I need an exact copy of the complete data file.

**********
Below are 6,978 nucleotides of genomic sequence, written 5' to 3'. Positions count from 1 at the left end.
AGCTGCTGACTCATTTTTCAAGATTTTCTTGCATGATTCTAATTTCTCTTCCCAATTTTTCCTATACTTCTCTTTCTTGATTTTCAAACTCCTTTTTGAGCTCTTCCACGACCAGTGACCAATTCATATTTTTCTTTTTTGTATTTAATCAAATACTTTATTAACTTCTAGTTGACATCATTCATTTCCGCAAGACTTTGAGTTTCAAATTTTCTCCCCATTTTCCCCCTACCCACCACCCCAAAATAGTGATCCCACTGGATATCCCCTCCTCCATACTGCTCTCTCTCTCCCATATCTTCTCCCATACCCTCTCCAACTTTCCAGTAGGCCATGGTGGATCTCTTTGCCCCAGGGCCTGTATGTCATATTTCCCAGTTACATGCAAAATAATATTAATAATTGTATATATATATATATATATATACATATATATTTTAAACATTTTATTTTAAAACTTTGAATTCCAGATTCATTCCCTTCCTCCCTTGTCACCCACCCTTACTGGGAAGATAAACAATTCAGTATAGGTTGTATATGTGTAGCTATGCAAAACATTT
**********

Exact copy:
Below are 6,978 nucleotides of genomic sequence, written 5' to 3'. Positions count from 1 at the left end.
AGCTGCTGACTCATTTTTCAAGATTTTCTTGCATGATTCTAATTTCTCTTCCCAATTTTTCCTATACTTCTCTTTCTTGATTTTCAAACTCCTTTTTGAGCTCTTCCACGACCAGTGACCAATTCATATTTTTCTTTTTTGTATTTAATCAAATACTTTATTAACTTCTAGTTGACATCATTCATTTCCGCAAGACTTTGAGTTTCAAATTTTCTCCCCATTTTCCCCCTACCCACCACCCCAAAATAGTGATCCCACTGGATATCCCCTCCTCCATACTGCTCTCTCTCTCCCATATCTTCTCCCATACCCTCTCCAACTTTCCAGTAGGCCATGGTGGATCTCTTTGCCCCAGGGCCTGTATGTCATATTTCCCAGTTACATGCAAAATAATATTAATAATTGTATATATATATATATATATATACATATATATTTTAAACATTTTATTTTAAAACTTTGAATTCCAGATTCATTCCCTTCCTCCCTTGTCACCCACCCTTACTGGGAAGATAAACAATTCAGTATAGGTTGTATATGTGTAGCTATGCAAAACATTT